I would feel insecure with a mortgage large enough to pay for the apartment we rent. I would feel insecure buying any apartment in Brisbane at the moment knowing that we would need two full times jobs for 30 years just to service the debt. I feel secure renting a place knowing that we have a few years rent in savings in case something goes wrong. I feel secure knowing that I could quit my job tomorrow and we could still easily afford rent and living expenses from just one salary. Now that’s security.
Another fellow bubblepedian got a letter to the editor published in the Courier Mail today. She got quoted on the headline too. Well done Shery!
I was having a discussion with a colleague today about how the big banks are continuing to raise their interest rates regardless of what the RBA does, including ANZ who raised theirs today to 9.62 % p.a.
He was of the opinion that the interest rate rises are small in comparison to how much rents are increasing. I told him it wasn’t so but he just thought that I was trying to bend statistics to suit myself.
So I thought I would follow up here on a post from this blog from November 2007 where I showed the current ANZ interest rate and how much it would have cost to borrow money for our apartment compared to renting it. Back then, with interest rates at 8.32 % p.a. the weekly repayment would have been $956.06. Now, at 9.62 % p.a. it’s $1074.19 per week. That’s an increase of $118.13 per week.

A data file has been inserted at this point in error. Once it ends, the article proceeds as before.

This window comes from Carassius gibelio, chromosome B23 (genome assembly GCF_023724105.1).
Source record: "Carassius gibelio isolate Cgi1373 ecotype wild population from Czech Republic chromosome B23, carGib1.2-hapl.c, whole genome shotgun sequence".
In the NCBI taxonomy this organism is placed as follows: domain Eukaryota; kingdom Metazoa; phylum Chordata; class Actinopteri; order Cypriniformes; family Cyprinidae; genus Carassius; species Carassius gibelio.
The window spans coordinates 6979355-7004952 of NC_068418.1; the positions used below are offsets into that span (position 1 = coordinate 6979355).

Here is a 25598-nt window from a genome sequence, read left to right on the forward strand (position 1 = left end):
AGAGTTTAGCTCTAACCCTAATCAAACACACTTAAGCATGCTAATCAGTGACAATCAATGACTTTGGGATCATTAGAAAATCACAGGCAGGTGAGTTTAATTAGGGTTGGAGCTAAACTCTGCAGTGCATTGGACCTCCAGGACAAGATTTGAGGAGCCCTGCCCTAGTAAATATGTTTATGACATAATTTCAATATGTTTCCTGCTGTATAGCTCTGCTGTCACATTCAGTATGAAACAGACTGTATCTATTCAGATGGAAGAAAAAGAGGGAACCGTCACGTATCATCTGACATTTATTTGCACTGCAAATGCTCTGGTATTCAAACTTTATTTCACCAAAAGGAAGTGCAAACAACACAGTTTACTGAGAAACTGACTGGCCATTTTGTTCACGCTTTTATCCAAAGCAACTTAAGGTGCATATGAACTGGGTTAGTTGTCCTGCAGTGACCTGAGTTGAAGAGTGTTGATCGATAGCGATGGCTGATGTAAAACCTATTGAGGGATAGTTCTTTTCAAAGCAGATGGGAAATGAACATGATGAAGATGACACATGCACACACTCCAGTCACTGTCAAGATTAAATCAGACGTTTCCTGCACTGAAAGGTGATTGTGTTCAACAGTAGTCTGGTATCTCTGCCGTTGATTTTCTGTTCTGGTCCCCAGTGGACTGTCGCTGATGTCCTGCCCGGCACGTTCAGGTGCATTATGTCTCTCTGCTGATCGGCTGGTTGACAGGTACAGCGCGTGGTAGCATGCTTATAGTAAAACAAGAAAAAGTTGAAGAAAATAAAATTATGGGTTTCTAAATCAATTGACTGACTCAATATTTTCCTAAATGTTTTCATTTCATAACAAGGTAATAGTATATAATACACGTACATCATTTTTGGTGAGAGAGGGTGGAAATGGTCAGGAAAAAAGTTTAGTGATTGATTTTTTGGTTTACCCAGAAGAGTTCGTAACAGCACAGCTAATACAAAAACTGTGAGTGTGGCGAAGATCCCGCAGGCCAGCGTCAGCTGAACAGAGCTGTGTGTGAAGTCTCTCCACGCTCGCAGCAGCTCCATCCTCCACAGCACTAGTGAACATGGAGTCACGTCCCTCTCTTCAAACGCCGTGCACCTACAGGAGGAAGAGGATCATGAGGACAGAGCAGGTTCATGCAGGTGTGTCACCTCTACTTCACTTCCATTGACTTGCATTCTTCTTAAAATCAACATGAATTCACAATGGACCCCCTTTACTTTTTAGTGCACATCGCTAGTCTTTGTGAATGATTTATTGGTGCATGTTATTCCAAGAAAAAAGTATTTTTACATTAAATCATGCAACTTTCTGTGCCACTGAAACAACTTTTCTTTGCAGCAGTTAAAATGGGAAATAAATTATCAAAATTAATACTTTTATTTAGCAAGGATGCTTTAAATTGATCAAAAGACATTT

Now look at our rent situation. Last October we signed a 12 month fixed term lease at $420 per week. So last November we were paying $420 per week, and right now we are paying $420 per week. That’s an increase of $0.00 per week.
To be fair, we were clever to lock in the rent we did when we did. But even if the landlord raises the rent $50 per week come November 2008, he will still be at least $70 per week worse off compared to a year ago, not even considering that Brisbane City Council inner city rates rose by up to 20 % recently.
And if anyone still thinks that rent money is dead money they should know that total repayments for our apartment at current interest rates total $1,675,736 (yes, that’s $1.675 million!) and interest alone is $1,125,736. Now that’s dead money!
I can’t see how it’s not clear.
The unit that we rent was recently sold, albeit slowly and after many frustrating rental viewings. We’re under a fixed term lease until the end of October, so, although we have a new landlord, our lease remains intact.